Tisca Chopra and Sayani Gupta get candid on the sidelines of an Airbnb special
Ahead of International Women’s Day, Airbnb brought together Tisca Chopra, actor, author and director and actor and Calcutta girl Sayani Gupta for a digital panel discussion themed on #BreakTheBias. Post-talk, t2 caught up with the two super women on womanhood, travelling solo and more.
What was your perception of womanhood when you were a kid?
All the women I saw around me, my mother, my aunts, my grandmother, her siblings, were extremely smart and well-read and opinionated, of course (laughs), as a result and very hard-working. Obviously for most of us, the first idea of a woman is from our mothers, who we see the most closely. When I saw my mother, I saw her as this incredibly spirited person who is ready to take on everything... extreme tenacity and very strong-willed. That’s the image of womanhood that I had, honestly. I always took women to be very strong.
How did it slowly evolve once you started growing up?
What had actually happened when I was in school, I had a lot of friends who are boys. I always played a lot although I did a lot of dance and things like that... most of my close friends in school were boys. Only in college, when I went to LSR (Lady Shri Ram College), and I found these incredible, smart, brilliant, spirited, but extremely gorgeous women around me, I found true women friendships. And I also realised that it’s something that happens with age, that there is nothing like having girlfriends. When you have girlfriends it’s so much easier and I think it’s one of the best things to have solid girls around you who support you through everything and I think I am blessed with the girlfriends who I have and they are also women who inspire me a lot, as people. So, yeah, that’s the perception that has changed, that women are actually supportive towards each other and if you are able to get a bunch of girls who understand you, it’s really the best gift ever.
Being a woman is lovely. How do you celebrate being one every single day?
I don’t know if I celebrate it consciously, but I think just be myself and not doing anything thinking you are a woman or a man. Why would you think of yourself as any different from a man, except for the incredible sensories that you have (laughs)? We are a little more sensitive, understand things and multitask really well, we are extremely efficient and at the same time have an aptitude of understanding human beings and emotions. I feel all of that, but you don’t always need an extra reminder that you are a woman. You are a woman and no one is doubting that! (Laughs)
Who are your favourite women?
That’s difficult. Many. Irom Chanu Sharmila, Mahua Moitra, Maya Angelou, Jnanadanandini Devi... a lot of women, but my naani, super cool... I am actually a lot like her, maybe that’s why I think she was super cool.... She knew a lot, read a lot, she used to write and she was a philosopher and never liked it inside a kitchen, although I love cooking. She wasn’t a homemaker and she was one of the most intellectual people I have ever met in my life. She was smart and sexy... very hot! (Laughs) Also, there is a cousin of mine who is cool and highly educated and does incredible work in the field of cancer and cancer remission in the US.... She is also a state champion rower... and, my mother of course and lots of friends that I have. I love them dearly.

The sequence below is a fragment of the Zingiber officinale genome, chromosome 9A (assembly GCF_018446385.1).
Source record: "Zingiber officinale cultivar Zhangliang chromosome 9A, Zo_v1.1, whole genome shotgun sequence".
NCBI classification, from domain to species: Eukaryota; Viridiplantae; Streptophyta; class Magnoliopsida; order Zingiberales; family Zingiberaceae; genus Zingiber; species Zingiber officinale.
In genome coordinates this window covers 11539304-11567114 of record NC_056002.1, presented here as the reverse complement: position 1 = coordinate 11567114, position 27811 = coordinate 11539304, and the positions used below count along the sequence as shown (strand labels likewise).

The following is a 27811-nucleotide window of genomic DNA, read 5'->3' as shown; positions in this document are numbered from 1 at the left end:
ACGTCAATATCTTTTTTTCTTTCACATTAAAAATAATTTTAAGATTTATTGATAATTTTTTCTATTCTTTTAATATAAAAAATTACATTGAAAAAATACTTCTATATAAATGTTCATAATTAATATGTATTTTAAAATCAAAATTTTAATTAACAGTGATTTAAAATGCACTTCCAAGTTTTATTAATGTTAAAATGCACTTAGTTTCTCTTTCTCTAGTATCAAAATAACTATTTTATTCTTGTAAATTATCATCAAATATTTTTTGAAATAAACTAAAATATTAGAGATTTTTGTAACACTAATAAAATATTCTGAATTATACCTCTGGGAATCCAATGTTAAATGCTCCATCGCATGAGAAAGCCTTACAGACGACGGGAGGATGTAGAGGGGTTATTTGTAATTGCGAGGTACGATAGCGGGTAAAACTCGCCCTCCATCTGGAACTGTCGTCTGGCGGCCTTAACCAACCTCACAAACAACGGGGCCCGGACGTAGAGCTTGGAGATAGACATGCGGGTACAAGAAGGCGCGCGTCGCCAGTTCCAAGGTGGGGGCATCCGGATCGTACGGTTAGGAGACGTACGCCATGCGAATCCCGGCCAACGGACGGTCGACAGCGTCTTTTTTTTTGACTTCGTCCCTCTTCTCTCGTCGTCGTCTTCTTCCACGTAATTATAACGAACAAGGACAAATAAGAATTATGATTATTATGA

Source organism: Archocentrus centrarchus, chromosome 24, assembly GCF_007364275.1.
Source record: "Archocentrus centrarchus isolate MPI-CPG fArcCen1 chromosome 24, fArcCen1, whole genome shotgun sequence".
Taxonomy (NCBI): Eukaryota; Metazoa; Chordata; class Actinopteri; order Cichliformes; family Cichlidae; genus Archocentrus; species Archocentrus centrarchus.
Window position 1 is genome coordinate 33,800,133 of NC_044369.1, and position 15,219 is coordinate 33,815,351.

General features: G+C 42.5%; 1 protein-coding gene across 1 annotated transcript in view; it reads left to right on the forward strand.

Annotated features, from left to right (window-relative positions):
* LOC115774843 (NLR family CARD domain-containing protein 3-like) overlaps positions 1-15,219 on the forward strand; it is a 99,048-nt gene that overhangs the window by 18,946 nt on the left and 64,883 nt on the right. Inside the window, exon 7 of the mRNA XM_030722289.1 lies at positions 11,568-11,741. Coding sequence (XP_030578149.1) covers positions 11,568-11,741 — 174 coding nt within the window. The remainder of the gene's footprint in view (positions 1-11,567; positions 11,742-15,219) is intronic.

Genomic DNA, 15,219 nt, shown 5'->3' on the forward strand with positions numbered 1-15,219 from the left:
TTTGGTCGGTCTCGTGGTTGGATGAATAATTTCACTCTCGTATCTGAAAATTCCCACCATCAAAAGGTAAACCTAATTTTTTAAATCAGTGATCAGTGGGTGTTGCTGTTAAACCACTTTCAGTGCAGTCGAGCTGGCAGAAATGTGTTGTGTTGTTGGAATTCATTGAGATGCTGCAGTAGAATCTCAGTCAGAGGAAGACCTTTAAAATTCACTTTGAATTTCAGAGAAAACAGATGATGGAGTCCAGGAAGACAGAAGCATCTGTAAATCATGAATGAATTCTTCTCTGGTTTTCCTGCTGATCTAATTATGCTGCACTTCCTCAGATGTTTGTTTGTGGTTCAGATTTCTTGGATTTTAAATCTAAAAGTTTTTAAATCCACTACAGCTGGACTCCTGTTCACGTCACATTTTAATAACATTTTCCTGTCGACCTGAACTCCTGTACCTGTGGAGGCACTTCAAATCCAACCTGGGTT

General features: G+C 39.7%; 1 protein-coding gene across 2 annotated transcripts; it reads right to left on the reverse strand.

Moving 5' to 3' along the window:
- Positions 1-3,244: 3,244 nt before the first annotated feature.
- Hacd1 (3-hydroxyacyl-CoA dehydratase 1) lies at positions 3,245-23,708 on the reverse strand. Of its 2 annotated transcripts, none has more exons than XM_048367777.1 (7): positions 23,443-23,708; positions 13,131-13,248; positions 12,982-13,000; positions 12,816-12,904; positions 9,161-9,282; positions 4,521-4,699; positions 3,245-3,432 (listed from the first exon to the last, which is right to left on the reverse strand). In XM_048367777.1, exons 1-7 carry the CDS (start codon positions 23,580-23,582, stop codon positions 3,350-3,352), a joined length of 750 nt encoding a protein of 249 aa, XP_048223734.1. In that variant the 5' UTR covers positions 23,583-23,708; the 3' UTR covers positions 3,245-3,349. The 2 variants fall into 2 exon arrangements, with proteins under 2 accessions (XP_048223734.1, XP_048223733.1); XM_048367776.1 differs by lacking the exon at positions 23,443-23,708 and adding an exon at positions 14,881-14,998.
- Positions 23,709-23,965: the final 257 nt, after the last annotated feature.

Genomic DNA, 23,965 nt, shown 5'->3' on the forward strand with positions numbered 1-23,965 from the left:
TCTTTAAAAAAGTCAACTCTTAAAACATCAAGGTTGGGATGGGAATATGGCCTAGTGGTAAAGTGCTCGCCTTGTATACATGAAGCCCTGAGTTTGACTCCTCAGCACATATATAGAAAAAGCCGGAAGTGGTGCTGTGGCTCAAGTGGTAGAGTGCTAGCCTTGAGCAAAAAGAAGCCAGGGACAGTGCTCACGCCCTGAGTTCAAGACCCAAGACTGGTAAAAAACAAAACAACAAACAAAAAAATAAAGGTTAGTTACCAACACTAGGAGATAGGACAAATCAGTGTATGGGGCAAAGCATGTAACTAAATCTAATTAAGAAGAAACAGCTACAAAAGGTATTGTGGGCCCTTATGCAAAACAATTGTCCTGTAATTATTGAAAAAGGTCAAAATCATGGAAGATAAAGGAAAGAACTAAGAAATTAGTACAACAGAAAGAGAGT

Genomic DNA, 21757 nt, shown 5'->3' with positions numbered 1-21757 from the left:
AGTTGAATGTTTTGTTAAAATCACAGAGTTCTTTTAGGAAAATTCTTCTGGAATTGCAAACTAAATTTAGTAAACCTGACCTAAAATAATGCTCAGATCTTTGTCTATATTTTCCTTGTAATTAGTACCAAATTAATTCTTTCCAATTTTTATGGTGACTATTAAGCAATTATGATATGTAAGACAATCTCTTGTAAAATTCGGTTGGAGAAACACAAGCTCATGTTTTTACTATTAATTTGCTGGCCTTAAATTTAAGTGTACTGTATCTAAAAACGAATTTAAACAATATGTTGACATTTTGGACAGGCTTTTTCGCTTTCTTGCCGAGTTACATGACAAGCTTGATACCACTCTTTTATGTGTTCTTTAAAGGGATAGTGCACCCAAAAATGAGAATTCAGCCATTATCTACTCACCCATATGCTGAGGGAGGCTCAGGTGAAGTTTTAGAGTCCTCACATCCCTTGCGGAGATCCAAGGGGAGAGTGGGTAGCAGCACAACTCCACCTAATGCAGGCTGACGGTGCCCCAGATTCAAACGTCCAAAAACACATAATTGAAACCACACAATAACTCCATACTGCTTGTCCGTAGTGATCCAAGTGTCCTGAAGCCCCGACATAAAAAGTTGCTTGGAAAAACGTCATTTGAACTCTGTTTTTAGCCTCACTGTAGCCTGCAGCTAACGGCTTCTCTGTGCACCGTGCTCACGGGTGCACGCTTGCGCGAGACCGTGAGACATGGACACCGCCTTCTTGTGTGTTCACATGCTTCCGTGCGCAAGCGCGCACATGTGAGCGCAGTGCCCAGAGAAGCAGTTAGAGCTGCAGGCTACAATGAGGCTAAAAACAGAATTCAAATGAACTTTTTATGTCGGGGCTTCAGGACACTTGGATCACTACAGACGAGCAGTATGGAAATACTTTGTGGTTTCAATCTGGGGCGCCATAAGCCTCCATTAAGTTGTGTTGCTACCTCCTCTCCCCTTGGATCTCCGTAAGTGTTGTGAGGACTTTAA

Given a chance, would you like to take birth as a woman again?
Yes, yes, yes and yes!
Tell us about your love for travel...
Travel for me is a necessity. I say this that as actors we are constantly engaging ourselves emotionally and we bare our souls and it takes a lot out of us as well. So, we definitely need replenishment and travel for me is that. Meeting people, going to new places, watching art, different kinds of music, food, going to theatres... that’s fodder for my soul and I definitely need that. I am thankful to Airbnb for always making it easier than it would be otherwise.
I have been raised by quite a fierce woman. My mother is amazingly forward-thinking. Back in the day she left home, went and got herself an education, worked and travelled long distances to get her teachers training. Then she was working in Sanawar, one of the most prestigious schools in the country. Then she met my dad and got married to him. They both have differently divided roles.
I think what has changed since then is that the roles and lines have got blurred. My husband will mind the house when I am working, and I will when he is. I think that is a good change. The gender you are doesn’t define the work you do. How good you are and what the need is defines how the work gets done at home. Sometimes, he is the father, minding the school errands and sometimes I’ll be doing that. We support each professionally completely. The idea is to help each other fulfil our own dreams and that is the way I look at a marriage evolving.